While there is a tendency to romanticize “country life,” living in a rural area of the United States can be dangerous to one’s health especially for children. According to the Health Resources and Services Administration (HRSA), an agency of the U.S. Department of Health and Human Services, children living in rural areas are more vulnerable to death from injuries, are more likely to use tobacco and other unhealthy substances and are more likely to be obese than their urban counterparts. Rural families may also not have the same access to healthcare because health services are not always located nearby.
While many rural towns may have one or two general practitioners available to serve their communities, in most cases, access to a pediatrician is very limited and often requires a trip to a larger city. This results in a logistics challenge for both the patients and the practitioners who must coordinate such routine treatments as vaccinations and well visits for patients who live in an area that might cover hundreds, if not thousands, of square miles. A pediatric-focused electronic health records (EHR) platform such as PCC EHR can help pediatricians who serve rural areas bridge the healthcare gaps by using technology to coordinate care for kids in both urban and rural areas.
[cta color='orange']Discover how PCC's pediatric-specific EHR helps pediatricians connect with their patients and grow their business.[/cta]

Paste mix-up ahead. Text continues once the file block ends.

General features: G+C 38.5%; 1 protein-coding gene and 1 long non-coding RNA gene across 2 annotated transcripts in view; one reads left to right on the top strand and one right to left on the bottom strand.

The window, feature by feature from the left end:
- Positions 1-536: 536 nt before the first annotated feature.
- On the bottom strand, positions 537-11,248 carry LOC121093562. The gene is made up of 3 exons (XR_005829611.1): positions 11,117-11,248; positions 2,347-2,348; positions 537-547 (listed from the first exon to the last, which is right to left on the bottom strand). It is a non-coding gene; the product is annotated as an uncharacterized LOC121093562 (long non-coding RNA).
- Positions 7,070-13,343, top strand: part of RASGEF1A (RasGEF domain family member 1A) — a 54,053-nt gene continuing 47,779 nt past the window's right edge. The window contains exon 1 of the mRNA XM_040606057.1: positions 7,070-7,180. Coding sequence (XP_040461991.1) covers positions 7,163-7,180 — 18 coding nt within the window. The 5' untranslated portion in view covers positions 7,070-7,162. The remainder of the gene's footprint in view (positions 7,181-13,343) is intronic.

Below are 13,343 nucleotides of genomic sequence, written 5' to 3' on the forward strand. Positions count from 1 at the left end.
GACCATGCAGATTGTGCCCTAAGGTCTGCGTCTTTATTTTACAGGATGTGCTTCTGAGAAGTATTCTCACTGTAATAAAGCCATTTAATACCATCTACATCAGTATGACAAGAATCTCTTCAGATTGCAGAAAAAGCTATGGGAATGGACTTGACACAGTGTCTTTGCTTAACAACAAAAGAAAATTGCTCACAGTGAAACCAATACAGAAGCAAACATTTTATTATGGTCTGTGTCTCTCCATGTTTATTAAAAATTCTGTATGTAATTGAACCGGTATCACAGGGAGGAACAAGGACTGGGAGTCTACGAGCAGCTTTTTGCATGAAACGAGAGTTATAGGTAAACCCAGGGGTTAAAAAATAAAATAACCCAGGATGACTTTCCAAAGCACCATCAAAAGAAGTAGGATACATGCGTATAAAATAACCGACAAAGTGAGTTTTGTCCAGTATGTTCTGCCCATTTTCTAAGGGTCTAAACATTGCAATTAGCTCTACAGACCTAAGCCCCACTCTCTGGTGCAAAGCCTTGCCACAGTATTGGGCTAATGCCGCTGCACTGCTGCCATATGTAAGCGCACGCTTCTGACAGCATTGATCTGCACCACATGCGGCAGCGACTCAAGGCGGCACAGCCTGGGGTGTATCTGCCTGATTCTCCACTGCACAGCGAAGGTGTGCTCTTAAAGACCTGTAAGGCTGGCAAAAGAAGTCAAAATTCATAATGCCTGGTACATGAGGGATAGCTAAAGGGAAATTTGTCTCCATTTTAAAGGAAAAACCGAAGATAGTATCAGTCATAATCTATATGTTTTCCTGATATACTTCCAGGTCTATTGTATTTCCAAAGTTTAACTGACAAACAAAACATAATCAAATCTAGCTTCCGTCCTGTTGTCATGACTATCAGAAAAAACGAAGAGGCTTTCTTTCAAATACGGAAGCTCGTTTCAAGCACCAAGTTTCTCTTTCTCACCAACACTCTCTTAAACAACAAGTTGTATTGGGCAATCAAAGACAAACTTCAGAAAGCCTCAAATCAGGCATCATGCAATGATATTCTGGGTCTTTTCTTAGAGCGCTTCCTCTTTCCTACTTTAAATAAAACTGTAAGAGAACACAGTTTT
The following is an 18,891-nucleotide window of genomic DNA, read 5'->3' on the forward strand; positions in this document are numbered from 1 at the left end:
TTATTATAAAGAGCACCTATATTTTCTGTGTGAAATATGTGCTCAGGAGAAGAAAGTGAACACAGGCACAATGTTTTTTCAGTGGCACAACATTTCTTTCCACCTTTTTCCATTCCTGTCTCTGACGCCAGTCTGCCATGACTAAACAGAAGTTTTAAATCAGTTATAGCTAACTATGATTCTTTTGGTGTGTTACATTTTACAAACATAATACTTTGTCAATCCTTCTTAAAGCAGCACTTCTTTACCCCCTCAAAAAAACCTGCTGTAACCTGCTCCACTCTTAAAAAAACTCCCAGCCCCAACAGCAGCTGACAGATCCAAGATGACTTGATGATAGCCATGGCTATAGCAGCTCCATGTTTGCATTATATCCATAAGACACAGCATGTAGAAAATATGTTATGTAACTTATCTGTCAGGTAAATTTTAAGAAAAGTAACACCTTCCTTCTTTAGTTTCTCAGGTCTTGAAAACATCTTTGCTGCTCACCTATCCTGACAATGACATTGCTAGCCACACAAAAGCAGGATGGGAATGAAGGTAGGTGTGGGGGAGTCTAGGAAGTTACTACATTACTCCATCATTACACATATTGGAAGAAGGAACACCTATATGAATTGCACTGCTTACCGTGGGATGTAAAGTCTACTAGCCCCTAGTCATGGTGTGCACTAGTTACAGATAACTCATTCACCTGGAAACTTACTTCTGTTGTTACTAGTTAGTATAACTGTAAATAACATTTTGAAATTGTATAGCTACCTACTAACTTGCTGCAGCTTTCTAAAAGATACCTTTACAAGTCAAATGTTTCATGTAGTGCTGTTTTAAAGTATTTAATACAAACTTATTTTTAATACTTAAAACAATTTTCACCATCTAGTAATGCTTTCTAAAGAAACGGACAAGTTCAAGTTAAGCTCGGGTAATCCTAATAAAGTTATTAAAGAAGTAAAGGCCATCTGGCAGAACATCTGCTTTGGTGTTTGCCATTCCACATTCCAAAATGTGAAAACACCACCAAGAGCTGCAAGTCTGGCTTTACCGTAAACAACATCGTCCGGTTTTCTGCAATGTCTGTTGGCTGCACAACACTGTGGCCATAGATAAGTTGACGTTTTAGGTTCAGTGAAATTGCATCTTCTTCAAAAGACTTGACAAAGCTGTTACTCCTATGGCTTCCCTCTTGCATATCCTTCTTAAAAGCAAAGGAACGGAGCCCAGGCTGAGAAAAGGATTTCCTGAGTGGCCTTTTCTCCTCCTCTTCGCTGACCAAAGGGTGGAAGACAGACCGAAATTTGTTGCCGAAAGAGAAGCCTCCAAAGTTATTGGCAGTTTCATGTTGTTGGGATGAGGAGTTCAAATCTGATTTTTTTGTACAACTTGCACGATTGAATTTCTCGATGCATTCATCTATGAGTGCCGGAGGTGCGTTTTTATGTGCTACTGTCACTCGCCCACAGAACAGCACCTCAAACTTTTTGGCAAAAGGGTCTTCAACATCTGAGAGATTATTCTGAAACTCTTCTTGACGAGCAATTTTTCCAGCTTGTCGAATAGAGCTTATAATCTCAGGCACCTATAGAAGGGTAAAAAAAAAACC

Mental Health Treatment in Rural Areas
While the provision of routine pediatric care to rural families is challenging, providing mental health services to this group is even more so. Fortunately, using technology to coordinate care can also help with this effort. Just ask Dr. Eric Arzubi, a child psychiatrist whose practice is located in one of the most beautiful and sparsely populated areas of the United States – Montana.
Dr. Arzubi is working on his second profession. He was a successful bond trader on Wall Street and, over time, decided that his life would be more rewarding if he were helping others rather than just making money. He graduated from Yale Medical School in 2013 and promptly moved to one of the least-populated areas of the United States – Billings, Montana – to start his practice of child and adolescent psychiatry. After immersing himself in the medical environment of this community, Dr. Arzubi realized that the rural areas of Montana had many challenges for the delivery of mental health treatment.